Iqaluit Judo Club hits the road
Northern News Services
Monday, December 19, 2016
The Iqaluit Judo Club doesn't have many chances during the season to get in meaningful competition.
Iqaluit's Rocco Camil tries to get a grip on his opponent during action at the Arctic Open judo tournament in Yellowknife on Dec. 10. - James McCarthy/NNSL photo
That's why a trip to Yellowknife earlier this month presented a great opportunity for the club's younger judoka to get in some matches and some extra training.
Five judoka between the ages of 11 and 14 along with their coach, Torsten Diesel, flew into the NWT capital for the second annual Arctic Open tournament. It was notable because it featured judoka from all three territories as well as a handful of competitors from Yukon.
"This was our first tournament of the season and we took our younger judoka," Diesel said. "It's part of a multi-year plan that we have to hopefully get some of them fighting at nationals in the future. Smaller tournaments like this one are always good for us. We always want to win medals but exposure for them was the big goal."
The sextet of judoka were part of a crew of more than four dozen that hit the mats for a mix of competition and training. The competitive aspect was split into two portions - standing and ground - but the Iqaluit crew competed in standing only.
Diesel said that's because the ground portion is for younger judoka.
"The ground fights were for the U10 and younger because at that age, it could be dangerous to have young kids throwing each other, especially if you have someone who isn't used to throwing," he said. "That's where you get injuries."
For their first tournament of the season, Diesel said his young troops looked real good, considering they weren't fighting at their proper weight categories.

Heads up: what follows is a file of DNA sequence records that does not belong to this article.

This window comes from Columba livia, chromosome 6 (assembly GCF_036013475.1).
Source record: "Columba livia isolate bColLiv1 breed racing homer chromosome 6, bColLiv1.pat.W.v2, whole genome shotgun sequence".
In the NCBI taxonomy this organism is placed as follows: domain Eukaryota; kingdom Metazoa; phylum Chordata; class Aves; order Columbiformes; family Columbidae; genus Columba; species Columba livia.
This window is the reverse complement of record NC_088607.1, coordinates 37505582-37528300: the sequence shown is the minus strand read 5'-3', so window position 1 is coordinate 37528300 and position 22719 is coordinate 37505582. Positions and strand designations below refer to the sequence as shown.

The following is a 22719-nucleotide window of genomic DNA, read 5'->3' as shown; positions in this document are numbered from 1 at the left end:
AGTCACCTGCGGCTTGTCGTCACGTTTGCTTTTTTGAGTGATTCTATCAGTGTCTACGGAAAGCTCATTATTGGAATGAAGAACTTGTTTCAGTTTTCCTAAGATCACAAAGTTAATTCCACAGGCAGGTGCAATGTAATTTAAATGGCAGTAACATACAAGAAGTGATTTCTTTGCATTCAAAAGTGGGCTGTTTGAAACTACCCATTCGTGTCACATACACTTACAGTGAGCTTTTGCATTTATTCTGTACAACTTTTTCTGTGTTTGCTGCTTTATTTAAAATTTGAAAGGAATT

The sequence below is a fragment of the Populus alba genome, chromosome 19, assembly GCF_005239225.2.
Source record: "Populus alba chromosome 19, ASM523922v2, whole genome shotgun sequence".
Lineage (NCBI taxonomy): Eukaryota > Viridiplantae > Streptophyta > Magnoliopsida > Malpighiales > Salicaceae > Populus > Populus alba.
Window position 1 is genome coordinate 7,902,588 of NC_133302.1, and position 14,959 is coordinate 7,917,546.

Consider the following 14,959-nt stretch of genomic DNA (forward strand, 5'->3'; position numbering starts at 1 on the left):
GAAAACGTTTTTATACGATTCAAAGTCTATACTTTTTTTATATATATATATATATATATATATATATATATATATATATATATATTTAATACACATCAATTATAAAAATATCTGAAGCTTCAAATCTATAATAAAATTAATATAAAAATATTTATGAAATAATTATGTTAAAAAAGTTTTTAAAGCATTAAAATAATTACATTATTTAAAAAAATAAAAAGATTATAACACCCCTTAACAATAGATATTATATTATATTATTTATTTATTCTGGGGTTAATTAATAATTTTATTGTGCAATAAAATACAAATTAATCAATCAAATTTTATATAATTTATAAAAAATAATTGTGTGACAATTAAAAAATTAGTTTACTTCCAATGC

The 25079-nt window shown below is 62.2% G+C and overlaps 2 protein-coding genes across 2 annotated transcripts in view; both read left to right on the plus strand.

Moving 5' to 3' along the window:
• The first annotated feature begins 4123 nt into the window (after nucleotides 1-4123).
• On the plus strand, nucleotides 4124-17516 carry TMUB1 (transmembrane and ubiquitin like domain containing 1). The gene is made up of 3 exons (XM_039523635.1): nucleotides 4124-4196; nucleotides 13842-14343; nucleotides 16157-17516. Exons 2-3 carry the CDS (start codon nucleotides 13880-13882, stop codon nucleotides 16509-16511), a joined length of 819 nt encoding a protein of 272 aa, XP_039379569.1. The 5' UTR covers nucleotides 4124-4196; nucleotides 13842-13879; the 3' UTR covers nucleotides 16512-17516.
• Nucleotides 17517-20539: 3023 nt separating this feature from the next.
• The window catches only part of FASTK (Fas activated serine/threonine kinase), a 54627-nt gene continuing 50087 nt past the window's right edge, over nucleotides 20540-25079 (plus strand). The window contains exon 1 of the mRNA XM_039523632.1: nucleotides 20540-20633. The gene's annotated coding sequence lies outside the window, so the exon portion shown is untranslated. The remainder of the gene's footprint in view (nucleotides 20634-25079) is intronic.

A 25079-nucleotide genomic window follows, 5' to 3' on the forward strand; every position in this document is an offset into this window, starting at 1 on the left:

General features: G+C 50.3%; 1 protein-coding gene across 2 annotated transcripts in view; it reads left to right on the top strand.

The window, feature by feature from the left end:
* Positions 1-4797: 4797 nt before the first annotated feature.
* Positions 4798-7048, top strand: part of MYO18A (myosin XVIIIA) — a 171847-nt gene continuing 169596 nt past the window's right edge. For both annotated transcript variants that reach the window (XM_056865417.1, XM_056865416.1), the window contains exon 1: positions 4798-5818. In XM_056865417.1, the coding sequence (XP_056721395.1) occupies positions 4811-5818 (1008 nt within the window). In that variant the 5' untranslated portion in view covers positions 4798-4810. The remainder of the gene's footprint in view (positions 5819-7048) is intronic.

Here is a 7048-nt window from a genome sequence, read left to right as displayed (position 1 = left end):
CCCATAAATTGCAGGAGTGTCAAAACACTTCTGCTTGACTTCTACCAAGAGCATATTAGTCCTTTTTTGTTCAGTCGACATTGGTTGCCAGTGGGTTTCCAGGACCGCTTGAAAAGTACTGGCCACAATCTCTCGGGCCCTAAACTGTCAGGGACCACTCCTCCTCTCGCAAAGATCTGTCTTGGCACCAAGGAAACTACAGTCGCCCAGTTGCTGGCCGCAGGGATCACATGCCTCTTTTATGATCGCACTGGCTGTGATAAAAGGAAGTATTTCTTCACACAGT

"That was a bit difficult for them because you had some of them fighting heavier judoka and some of them were also older," he said. "They can be happy with their performances because they all fought up higher."
Diesel even got in on the act himself and hit the mat, something he said was fun because he hasn't fought in a while.
"There isn't much adult competition in Nunavut but it was a great chance to see where my weaknesses are," he said. "I didn't know my competitor (Maxence Jaillet of Yellowknife) but it was super fun."
Aside from the competition, there was a surprise in store for one judoka as Christopher Timar was promoted to a full orange belt, the fifth rank in order of ascension for junior judoka in Canada. Timar went in to the weekend as a yellow-orange belt.
"He managed to convince myself and Mario Des Forges (president of the NWT Judo Association) that he was good enough to go up," said Diesel.
"He was excelling in the tournament with his throwing and he did much better than I thought he would."
There isn't much grading in Nunavut and being able to have Des Forges grade Timar was another positive of the weekend, he added.
The Montreal Cup in March is the next scheduled competition and there could be the chance to go to other places, such as Ottawa.
"Going to Montreal and Ottawa is good for us because the airfares aren't as bad," said Diesel.
"Whenever we travel, we always want to take advantage of extra training and learn from other clubs but it all depends on our funding. If we can visit another club, that's always fantastic for us."